It was a great night and I just wish that I had the time to visit other wonderful places and meet more enthusiastic visitors. Maybe the organizers might consider extending the event to a two-night affair, but I am very happy to see it thrive and grow and continue to bring so much fun and excitement to so many.

The Mansion House

The Mansion House

Leave a comment

Filed under Art, Dublin, History, Ireland, Science

On the radio – 2

A few days ago I was delighted to be a guest on The History Show on Limerick City Community Radio, hosted by John O’Carroll. The two subjects who I talked about were:

  • Sir Hugh Lane – art dealer, promoter, gallery director and patron of Irish Art ; and
  • Jonathan Swift – scholar, writer, satirist, Dean of St Patrick’s Cathedral and hospital patron.

Both of these men made immense and unique contributions to Ireland that we still enjoy and, no doubt, will the generations to follow.

 

 

Sir Hugh Lane

Sir Hugh Lane

Dean Jonathan Swift

Dean Jonathan Swift

Leave a comment

Filed under Art, Dublin, History, Ireland, London

National Gallery – looking great

The National Gallery of Ireland

The National Gallery of Ireland

As I passed by the locked and boarded front gate during the last six years I often wondered ‘When will it be open?’ The National Gallery had opened in 1864 and it was no surprise that serious work needed to be carried out to allow it to continue in the most positive way for another hundred and fifty years. The removal of old and worn, parts and their sympathetic replacement with modern, state-of-the-art materials was essential, and took time. That’s understandable and the result, I must admit, has been spectacular.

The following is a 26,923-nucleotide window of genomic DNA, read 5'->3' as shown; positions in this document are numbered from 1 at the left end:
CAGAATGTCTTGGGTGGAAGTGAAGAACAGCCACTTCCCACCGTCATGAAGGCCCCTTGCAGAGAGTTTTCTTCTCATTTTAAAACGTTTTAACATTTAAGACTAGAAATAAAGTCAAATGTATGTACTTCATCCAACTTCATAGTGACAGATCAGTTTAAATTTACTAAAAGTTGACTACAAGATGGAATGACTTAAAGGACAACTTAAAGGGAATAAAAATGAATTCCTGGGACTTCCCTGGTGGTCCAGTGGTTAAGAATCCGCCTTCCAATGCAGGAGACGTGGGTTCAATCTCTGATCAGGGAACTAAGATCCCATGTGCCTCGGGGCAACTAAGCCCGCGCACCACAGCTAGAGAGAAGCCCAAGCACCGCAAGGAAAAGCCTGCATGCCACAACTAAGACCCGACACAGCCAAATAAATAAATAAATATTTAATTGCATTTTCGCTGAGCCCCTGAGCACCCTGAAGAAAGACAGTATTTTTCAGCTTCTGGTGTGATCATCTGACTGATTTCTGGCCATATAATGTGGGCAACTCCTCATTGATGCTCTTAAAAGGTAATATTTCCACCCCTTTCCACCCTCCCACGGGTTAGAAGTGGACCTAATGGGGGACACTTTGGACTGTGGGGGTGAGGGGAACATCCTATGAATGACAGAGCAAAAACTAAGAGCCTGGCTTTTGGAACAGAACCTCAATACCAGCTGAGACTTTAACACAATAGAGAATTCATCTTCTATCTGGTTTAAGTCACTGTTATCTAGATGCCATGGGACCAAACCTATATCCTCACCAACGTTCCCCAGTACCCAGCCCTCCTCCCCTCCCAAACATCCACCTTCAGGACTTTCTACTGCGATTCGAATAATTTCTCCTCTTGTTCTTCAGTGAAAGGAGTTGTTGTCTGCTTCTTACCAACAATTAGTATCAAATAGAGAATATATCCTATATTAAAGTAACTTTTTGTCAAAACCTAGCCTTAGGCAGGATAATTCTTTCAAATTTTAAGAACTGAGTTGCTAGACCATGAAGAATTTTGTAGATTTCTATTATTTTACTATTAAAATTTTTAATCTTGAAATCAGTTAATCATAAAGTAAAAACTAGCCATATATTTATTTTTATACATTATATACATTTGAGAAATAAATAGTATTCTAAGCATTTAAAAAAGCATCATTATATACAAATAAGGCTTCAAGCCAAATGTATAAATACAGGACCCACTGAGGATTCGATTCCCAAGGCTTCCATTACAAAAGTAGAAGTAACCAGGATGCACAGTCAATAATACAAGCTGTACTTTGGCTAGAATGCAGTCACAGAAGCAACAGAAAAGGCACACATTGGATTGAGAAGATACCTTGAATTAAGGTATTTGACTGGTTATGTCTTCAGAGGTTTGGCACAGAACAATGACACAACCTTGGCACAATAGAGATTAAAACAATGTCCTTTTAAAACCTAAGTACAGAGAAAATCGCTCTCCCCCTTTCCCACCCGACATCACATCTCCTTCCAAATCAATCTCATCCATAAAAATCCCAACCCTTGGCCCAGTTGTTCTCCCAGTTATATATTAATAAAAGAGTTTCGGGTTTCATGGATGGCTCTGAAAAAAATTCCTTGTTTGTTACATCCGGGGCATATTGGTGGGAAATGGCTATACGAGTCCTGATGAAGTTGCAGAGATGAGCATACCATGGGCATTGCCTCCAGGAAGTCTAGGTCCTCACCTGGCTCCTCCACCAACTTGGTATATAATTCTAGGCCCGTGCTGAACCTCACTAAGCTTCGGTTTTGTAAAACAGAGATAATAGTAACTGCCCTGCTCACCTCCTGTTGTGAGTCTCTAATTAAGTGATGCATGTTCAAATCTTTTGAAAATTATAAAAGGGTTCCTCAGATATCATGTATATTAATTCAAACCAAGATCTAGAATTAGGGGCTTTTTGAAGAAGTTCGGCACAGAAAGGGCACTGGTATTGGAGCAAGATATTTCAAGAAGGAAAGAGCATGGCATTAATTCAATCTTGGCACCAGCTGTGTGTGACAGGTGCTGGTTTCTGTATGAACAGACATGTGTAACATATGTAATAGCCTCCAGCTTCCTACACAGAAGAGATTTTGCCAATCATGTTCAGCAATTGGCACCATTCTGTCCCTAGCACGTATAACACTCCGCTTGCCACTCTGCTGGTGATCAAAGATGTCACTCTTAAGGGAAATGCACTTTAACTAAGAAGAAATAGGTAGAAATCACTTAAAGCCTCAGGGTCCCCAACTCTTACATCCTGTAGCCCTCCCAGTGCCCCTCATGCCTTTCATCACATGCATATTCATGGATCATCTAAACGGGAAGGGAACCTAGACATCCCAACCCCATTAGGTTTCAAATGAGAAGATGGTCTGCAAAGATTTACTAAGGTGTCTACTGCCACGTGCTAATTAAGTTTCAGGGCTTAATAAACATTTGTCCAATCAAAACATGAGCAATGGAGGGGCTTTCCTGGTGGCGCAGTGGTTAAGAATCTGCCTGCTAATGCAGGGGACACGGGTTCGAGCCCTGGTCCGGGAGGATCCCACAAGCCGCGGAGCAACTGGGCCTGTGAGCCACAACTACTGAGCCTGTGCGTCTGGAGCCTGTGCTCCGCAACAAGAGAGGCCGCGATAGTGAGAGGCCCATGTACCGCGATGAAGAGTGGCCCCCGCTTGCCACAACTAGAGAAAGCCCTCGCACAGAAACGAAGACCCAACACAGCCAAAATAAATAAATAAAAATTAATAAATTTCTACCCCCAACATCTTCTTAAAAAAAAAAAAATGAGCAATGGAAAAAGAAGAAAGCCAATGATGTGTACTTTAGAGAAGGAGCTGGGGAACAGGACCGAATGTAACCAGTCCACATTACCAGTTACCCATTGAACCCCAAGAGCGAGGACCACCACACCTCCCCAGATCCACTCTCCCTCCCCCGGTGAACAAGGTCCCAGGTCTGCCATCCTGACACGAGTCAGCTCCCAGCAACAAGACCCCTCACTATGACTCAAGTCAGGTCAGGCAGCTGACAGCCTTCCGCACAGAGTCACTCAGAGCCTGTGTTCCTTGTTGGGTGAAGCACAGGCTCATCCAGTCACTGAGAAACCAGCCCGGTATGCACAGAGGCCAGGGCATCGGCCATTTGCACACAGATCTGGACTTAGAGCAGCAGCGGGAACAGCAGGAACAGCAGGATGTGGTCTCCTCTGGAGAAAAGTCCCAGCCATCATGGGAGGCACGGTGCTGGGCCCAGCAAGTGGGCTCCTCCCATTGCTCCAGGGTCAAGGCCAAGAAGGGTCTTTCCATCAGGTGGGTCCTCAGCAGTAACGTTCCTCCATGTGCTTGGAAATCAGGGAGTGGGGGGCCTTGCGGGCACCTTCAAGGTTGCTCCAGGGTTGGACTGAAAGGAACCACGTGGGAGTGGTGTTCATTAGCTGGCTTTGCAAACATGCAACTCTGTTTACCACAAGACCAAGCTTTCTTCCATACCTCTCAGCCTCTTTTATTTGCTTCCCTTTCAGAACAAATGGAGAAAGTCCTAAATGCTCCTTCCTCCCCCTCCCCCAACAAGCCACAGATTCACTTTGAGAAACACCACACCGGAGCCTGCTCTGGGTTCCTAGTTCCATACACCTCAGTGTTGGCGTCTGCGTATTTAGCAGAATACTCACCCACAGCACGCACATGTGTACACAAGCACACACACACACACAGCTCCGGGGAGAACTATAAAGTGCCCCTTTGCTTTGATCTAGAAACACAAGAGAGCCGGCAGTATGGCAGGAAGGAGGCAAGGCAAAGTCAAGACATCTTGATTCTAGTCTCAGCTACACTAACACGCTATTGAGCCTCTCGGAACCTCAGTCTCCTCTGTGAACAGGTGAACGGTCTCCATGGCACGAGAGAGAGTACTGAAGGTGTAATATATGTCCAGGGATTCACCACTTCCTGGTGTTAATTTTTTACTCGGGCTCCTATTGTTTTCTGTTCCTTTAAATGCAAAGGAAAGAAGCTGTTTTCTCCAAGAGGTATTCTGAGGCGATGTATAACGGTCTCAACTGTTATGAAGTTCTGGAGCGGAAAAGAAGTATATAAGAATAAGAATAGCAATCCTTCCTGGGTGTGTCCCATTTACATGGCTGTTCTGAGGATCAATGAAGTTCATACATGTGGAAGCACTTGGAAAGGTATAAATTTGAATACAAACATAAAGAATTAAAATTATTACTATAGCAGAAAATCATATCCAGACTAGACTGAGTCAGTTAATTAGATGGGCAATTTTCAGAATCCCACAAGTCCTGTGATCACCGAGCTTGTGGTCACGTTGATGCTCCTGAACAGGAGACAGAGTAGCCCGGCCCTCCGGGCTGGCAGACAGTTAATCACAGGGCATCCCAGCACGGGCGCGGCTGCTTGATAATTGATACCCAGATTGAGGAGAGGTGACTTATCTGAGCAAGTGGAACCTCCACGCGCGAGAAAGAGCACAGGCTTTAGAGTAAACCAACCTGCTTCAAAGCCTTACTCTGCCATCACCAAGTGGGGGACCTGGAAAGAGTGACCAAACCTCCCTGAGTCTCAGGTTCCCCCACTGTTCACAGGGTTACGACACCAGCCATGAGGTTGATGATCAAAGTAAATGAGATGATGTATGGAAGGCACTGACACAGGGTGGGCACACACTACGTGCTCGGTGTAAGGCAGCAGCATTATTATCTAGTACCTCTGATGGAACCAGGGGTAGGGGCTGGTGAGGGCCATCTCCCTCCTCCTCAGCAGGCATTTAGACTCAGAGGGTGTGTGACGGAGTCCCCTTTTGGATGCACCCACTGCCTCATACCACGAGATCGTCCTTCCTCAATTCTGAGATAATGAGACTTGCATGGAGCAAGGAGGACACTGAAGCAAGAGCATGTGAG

Harry Clarke piece

Harry Clarke piece

Upper Gallery

Upper Gallery

The gallery is a place that I know well having being a regular visitors for many, many years. The Millennium Wing that was opened in 2002 is a great addition and gives a modern feel to the place. And now with the extra space available the gallery can have more of its works (there are more than 16,300 works of art, comprising: paintings, sculpture, objets d’art and works on paper) on show – almost 650 items. And, of course, its size and popularity allows it to attract works from international galleries.

William Dargan

William Dargan

The recently completed work in the Dargan and Milltown wings has been suitably praised, and rightly so. There is much to see and enjoy here, and my own favourite was a complete and wonderful surprise. Knowing the gallery I did not expect to find the atrium that, on the sunny day when I was there,  was seen at its best. The beautiful space had been ‘hidden away’ but its revelation is a real treat and the sculpture at its centre, Magnus Modus (by Joseph Walsh), will bring a smile. It’s a must-see!

 

Magnus Modus

Magnus Modus

Leave a comment

Filed under Art, Dublin, Ireland

The Obelisk, Stillorgan

Obelisk and its stairway to....

Obelisk and its stairway to….